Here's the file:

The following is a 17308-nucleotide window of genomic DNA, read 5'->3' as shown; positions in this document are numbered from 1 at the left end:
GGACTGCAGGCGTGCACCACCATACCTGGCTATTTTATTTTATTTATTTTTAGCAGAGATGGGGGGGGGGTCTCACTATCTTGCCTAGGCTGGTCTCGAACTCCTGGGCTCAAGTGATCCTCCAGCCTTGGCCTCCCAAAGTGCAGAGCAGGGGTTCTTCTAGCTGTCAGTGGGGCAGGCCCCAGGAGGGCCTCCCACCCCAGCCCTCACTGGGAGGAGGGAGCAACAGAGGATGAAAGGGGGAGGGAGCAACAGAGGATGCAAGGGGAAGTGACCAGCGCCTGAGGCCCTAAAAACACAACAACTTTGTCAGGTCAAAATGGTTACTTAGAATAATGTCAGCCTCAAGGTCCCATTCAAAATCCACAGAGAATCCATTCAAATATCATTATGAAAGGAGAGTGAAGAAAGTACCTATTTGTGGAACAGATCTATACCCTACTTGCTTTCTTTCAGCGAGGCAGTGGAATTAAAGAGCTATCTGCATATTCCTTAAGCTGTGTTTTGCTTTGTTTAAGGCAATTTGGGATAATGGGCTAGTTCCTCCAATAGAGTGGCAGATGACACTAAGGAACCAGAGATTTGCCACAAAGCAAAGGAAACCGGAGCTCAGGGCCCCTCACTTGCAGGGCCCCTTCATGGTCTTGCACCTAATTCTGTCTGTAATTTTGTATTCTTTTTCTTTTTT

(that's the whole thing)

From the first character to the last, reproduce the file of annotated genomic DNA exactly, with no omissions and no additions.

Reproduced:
The following is a 17308-nucleotide window of genomic DNA, read 5'->3' as shown; positions in this document are numbered from 1 at the left end:
GGACTGCAGGCGTGCACCACCATACCTGGCTATTTTATTTTATTTATTTTTAGCAGAGATGGGGGGGGGGTCTCACTATCTTGCCTAGGCTGGTCTCGAACTCCTGGGCTCAAGTGATCCTCCAGCCTTGGCCTCCCAAAGTGCAGAGCAGGGGTTCTTCTAGCTGTCAGTGGGGCAGGCCCCAGGAGGGCCTCCCACCCCAGCCCTCACTGGGAGGAGGGAGCAACAGAGGATGAAAGGGGGAGGGAGCAACAGAGGATGCAAGGGGAAGTGACCAGCGCCTGAGGCCCTAAAAACACAACAACTTTGTCAGGTCAAAATGGTTACTTAGAATAATGTCAGCCTCAAGGTCCCATTCAAAATCCACAGAGAATCCATTCAAATATCATTATGAAAGGAGAGTGAAGAAAGTACCTATTTGTGGAACAGATCTATACCCTACTTGCTTTCTTTCAGCGAGGCAGTGGAATTAAAGAGCTATCTGCATATTCCTTAAGCTGTGTTTTGCTTTGTTTAAGGCAATTTGGGATAATGGGCTAGTTCCTCCAATAGAGTGGCAGATGACACTAAGGAACCAGAGATTTGCCACAAAGCAAAGGAAACCGGAGCTCAGGGCCCCTCACTTGCAGGGCCCCTTCATGGTCTTGCACCTAATTCTGTCTGTAATTTTGTATTCTTTTTCTTTTTT